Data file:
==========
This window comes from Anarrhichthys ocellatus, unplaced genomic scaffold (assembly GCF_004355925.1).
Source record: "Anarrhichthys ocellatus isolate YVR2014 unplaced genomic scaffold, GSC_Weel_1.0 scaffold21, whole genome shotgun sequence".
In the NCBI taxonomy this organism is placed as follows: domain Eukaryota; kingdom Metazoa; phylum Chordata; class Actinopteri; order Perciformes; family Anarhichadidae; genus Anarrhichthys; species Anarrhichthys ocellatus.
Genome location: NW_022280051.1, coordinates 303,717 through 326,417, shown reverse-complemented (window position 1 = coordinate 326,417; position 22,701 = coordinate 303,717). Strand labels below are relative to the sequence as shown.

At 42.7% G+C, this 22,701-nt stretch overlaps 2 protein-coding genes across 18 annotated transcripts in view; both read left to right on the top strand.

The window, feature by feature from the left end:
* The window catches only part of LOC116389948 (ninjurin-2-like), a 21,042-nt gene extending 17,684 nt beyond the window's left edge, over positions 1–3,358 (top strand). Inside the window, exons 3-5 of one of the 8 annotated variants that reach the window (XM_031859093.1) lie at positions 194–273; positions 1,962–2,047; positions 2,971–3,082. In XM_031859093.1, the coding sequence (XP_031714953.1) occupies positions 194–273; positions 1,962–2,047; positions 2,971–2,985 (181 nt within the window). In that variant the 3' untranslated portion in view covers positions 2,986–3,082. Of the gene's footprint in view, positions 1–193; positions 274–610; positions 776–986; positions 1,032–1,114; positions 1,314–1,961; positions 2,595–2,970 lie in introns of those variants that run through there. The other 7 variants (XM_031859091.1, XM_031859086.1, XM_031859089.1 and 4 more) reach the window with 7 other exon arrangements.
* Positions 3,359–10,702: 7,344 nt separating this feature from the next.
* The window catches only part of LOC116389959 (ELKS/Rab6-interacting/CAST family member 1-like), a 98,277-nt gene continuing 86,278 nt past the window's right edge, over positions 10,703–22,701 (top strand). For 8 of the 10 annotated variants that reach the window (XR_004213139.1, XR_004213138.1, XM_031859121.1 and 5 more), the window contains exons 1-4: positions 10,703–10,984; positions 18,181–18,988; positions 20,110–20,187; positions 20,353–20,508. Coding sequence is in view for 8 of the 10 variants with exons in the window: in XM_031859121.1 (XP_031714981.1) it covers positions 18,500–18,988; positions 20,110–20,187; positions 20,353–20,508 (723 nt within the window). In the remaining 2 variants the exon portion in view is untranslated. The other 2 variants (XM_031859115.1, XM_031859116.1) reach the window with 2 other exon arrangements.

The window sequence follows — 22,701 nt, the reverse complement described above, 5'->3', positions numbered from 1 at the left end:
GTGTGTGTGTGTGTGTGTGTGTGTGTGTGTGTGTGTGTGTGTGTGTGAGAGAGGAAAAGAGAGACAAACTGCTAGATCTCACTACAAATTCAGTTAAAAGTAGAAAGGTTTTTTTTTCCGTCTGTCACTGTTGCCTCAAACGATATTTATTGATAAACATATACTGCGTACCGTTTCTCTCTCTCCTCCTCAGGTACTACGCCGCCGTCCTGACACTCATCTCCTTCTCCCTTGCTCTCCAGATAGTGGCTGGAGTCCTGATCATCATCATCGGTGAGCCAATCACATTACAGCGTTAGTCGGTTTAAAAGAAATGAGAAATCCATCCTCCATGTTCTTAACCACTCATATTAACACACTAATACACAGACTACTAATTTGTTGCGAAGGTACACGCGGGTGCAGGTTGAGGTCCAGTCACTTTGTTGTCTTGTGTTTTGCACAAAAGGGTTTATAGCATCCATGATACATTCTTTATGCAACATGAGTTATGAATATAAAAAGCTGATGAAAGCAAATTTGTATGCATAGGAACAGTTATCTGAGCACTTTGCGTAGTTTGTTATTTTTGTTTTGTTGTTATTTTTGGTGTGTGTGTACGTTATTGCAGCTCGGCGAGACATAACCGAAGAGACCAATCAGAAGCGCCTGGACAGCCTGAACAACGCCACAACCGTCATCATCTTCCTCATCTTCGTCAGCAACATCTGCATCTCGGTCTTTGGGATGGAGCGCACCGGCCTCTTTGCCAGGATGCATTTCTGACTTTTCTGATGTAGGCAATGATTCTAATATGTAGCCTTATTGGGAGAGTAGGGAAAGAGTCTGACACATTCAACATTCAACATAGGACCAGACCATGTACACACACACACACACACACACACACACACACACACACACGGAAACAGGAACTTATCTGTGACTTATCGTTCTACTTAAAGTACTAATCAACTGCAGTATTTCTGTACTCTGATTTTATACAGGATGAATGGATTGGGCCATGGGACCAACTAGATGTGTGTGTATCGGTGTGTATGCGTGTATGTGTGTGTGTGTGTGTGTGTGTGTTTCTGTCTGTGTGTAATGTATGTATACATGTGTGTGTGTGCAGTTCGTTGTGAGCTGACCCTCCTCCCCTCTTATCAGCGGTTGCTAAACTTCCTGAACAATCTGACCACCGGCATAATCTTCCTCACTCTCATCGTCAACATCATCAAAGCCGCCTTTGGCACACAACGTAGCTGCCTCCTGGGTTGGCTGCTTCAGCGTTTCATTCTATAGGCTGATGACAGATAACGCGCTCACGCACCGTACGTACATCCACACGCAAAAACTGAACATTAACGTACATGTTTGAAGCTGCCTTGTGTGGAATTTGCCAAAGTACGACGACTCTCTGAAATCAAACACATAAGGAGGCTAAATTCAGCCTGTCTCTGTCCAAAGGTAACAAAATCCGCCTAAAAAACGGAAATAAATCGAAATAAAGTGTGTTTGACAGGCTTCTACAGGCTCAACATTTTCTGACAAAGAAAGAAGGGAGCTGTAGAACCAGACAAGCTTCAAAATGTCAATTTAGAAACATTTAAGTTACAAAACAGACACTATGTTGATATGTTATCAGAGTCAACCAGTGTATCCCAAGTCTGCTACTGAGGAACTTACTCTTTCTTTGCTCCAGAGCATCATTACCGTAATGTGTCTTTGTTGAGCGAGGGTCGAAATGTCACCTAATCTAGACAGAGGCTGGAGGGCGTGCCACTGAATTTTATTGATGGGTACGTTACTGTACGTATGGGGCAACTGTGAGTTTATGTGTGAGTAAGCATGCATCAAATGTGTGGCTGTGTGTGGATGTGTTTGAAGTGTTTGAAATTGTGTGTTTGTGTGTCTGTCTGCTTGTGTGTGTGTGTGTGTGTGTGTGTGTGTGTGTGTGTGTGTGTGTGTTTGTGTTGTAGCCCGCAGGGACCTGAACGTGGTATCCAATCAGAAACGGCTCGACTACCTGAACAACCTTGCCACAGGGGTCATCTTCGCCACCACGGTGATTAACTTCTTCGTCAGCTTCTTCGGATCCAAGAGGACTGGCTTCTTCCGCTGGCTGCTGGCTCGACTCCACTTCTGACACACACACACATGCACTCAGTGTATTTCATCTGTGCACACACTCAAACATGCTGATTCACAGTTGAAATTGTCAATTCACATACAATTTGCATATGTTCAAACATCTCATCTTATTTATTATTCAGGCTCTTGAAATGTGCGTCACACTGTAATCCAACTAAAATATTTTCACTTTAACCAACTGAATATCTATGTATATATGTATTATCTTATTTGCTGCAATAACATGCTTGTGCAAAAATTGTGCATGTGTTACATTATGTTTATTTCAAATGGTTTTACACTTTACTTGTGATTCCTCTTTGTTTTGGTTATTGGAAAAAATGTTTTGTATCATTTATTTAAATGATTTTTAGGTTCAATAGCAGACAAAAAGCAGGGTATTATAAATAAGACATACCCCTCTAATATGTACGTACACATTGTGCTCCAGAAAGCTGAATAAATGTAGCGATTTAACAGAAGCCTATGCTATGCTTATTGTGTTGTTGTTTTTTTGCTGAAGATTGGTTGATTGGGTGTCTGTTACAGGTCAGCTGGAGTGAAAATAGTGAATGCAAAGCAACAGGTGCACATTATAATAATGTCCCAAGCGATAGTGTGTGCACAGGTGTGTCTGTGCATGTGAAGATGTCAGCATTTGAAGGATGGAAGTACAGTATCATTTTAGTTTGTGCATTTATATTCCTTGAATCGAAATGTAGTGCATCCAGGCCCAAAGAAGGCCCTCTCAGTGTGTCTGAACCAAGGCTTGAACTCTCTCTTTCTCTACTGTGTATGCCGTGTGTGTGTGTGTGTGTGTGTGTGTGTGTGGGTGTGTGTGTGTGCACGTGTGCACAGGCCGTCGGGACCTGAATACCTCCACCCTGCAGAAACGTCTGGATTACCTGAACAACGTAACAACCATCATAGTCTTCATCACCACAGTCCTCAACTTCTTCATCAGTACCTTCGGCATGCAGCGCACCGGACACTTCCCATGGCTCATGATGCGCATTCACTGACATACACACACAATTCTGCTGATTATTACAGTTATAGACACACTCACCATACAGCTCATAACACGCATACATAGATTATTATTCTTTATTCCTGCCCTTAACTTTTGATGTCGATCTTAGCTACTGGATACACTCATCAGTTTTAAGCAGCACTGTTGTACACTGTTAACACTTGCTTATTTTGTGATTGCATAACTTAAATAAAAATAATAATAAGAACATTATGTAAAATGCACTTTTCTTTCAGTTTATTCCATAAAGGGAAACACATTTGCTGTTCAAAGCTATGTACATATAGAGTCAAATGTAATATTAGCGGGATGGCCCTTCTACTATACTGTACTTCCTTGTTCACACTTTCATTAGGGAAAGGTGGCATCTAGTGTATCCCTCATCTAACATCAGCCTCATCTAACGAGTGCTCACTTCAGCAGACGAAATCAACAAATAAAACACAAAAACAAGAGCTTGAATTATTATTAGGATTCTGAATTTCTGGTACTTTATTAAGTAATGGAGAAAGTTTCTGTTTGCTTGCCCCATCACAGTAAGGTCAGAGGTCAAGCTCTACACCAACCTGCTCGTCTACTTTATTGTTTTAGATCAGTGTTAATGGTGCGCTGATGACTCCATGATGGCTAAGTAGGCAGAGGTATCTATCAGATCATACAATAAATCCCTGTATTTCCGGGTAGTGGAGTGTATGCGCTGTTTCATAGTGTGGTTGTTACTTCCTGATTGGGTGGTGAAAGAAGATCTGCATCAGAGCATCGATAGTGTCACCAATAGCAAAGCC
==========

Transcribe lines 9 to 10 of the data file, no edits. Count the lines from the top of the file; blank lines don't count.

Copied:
* The window catches only part of LOC116389959 (ELKS/Rab6-interacting/CAST family member 1-like), a 98,277-nt gene continuing 86,278 nt past the window's right edge, over positions 10,703–22,701 (top strand). For 8 of the 10 annotated variants that reach the window (XR_004213139.1, XR_004213138.1, XM_031859121.1 and 5 more), the window contains exons 1-4: positions 10,703–10,984; positions 18,181–18,988; positions 20,110–20,187; positions 20,353–20,508. Coding sequence is in view for 8 of the 10 variants with exons in the window: in XM_031859121.1 (XP_031714981.1) it covers positions 18,500–18,988; positions 20,110–20,187; positions 20,353–20,508 (723 nt within the window). In the remaining 2 variants the exon portion in view is untranslated. The other 2 variants (XM_031859115.1, XM_031859116.1) reach the window with 2 other exon arrangements.

The window sequence follows — 22,701 nt, the reverse complement described above, 5'->3', positions numbered from 1 at the left end: